Home News Building Feminist Leaders to Accelerate the Implementation of the Kampala Declaration on Sexual and Gender Based Violence

Building Feminist Leaders to Accelerate the Implementation of the Kampala Declaration on Sexual and Gender Based Violence

Despite the progress made in Africa towards increasing awareness of women’s human rights, there is still a gap in some countries. With the persistent abuse of women’s rights in the Central African Republic, Feminist and transformative leadership is a strategy in evolving change from unfair laws, discriminatory systems in socio-economic arenas which have taken over the political space. As we strive to dismantle patriarchy, establishing active actors in different countries will lead to a bold and transformative movement of women that advocates for the demystifying of Sexual and Gender Based Violence. With support from Amplify Change, Akina Mama wa Afrika conducted a Training of Trainers workshop in Kampala, Uganda for ten women to accelerate the implementation of the Kampala declaration in ending impunity in CAR.  The training brought together women from the civil society organisations, political sphere, government, legal sector, and business among others. At the end of the training, the participants identified as active allies who will continuously engage women in areas affected by war in order to have women lead in peace and security.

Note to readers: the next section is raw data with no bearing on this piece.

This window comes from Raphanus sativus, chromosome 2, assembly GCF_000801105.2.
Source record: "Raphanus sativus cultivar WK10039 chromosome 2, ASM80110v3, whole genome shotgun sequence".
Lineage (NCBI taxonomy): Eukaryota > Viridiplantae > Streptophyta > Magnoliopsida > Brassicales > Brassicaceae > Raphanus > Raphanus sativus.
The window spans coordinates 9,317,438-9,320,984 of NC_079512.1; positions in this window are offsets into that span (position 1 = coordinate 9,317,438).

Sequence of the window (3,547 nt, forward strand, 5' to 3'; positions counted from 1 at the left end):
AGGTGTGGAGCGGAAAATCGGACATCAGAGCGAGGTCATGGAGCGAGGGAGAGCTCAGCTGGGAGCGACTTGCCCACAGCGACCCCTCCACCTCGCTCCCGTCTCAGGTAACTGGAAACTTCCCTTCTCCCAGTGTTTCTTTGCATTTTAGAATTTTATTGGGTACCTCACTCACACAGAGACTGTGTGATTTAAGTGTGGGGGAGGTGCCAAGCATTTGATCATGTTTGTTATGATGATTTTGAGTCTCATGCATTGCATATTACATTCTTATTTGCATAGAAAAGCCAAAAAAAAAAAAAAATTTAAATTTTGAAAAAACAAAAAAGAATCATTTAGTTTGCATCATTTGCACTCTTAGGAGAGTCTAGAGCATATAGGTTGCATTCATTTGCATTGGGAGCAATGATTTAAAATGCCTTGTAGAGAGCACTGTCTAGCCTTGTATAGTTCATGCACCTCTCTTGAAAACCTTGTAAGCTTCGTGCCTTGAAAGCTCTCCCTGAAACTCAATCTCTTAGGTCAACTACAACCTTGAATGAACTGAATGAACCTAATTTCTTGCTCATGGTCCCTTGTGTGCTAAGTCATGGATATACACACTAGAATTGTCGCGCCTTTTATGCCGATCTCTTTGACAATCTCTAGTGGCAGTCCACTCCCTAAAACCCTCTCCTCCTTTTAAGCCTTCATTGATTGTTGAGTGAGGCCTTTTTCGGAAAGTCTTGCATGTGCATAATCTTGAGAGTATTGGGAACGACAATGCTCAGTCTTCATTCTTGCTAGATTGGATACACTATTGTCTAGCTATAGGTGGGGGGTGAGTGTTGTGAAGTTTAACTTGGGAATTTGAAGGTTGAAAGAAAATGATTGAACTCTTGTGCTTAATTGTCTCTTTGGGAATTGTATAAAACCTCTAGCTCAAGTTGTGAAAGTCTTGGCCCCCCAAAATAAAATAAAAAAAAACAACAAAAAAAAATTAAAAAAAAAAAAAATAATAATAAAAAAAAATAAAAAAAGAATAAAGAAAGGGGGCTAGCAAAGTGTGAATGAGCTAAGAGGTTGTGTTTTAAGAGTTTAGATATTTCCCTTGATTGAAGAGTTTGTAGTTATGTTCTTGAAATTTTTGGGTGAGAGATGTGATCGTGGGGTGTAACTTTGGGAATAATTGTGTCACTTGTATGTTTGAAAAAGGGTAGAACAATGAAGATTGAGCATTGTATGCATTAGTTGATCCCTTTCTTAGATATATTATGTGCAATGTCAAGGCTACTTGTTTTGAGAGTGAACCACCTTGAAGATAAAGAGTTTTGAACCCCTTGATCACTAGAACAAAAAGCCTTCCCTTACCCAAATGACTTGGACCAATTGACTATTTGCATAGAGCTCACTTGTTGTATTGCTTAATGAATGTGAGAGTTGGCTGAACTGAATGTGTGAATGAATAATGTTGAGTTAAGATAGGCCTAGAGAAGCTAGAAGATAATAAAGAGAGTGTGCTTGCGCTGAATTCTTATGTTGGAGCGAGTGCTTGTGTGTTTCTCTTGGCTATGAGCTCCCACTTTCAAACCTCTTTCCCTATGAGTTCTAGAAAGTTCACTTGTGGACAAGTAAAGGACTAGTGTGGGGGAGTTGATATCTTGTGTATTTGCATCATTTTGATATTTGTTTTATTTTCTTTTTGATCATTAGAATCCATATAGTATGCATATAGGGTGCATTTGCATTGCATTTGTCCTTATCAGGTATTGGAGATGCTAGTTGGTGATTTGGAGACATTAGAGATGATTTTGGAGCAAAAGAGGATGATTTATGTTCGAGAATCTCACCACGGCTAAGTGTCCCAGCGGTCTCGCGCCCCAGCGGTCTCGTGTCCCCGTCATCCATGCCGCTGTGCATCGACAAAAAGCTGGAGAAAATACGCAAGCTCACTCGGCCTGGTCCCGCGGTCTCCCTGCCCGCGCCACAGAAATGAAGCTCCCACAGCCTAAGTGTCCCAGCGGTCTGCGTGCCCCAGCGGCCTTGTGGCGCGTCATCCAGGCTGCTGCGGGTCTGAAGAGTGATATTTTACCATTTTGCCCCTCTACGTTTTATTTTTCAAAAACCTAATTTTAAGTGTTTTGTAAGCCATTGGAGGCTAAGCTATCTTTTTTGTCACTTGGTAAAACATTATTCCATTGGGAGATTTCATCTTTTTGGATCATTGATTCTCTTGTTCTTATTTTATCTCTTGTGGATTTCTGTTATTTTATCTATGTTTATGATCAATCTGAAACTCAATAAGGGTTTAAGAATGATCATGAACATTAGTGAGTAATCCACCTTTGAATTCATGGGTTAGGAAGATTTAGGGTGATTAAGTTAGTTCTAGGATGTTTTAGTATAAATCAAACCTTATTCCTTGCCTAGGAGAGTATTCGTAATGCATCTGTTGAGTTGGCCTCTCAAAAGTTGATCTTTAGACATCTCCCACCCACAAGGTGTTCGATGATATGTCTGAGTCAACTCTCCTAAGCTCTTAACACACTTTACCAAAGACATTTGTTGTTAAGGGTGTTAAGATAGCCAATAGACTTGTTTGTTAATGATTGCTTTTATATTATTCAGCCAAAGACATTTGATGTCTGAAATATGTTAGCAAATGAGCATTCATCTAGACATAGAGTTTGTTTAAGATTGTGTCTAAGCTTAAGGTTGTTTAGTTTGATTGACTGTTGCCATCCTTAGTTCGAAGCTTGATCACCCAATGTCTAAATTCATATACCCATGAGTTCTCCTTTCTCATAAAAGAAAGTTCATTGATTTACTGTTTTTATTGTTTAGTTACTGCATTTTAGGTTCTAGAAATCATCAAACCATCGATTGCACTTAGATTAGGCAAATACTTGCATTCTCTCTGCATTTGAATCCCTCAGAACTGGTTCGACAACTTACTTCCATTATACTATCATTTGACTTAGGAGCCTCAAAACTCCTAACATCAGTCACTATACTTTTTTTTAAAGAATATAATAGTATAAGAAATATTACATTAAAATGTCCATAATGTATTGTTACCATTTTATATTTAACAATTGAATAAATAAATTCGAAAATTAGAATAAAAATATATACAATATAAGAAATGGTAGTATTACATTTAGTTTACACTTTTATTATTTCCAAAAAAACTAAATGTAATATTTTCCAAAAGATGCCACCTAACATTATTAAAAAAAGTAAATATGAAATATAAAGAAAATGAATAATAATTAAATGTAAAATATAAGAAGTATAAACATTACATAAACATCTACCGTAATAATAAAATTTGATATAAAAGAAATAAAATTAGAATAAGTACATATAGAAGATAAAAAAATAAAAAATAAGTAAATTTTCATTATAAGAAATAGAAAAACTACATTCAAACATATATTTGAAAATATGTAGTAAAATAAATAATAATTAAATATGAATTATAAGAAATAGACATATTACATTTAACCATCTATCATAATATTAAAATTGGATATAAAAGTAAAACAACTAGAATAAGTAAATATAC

Eunice Musiime, the Executive Director of Akina Mama wa Afrika (AMwA) set the scene by welcoming participants to Uganda and gave them an overview of AMwA and the work she does striving to contribute to the full equality of all African women by strengthening their individual and collective leadership and by forming strategic partnerships to tackle patriarchy and promote a just and secure Africa. In her keynote address on the state of peace and security, Ms. Claire Hawkins, Women Peace and Security specialist at UN Women described how UN Women has supported countries in conflict including Central African Republic. She highlighted that UN Women supports women’s full and equal representation and participation in all levels of peace processes and security efforts.

To enable participants gain a deeper understanding of women’s human rights, Ms. Francoise Mukuku a lawyer and human rights activist from Kinshasa, Democratic Republic of Congo took participants through the legal and policy framework on women rights. She stressed that women’s human rights frameworks provide a lens that allows us to look at the problems that women face every day. She also explained some of the regional, national and international laws that provide for the rights of women. Dr. Sylvia Tamale a professor of law at Makerere University expounded on feminist theory where she urged women leaders to always learn, unlearn and re-learn their ‘truths’ although it is a challenging process . She noted that we tend to forget and think that our truths are the alpha and omega not knowing that as feminists we must be conscious regarding everything. Dr. Sylvia urged all trainees to be critical thinkers, put feminist lenses to everything and always diagnose situations to do with women because no one can help women without knowing why they are marginalized.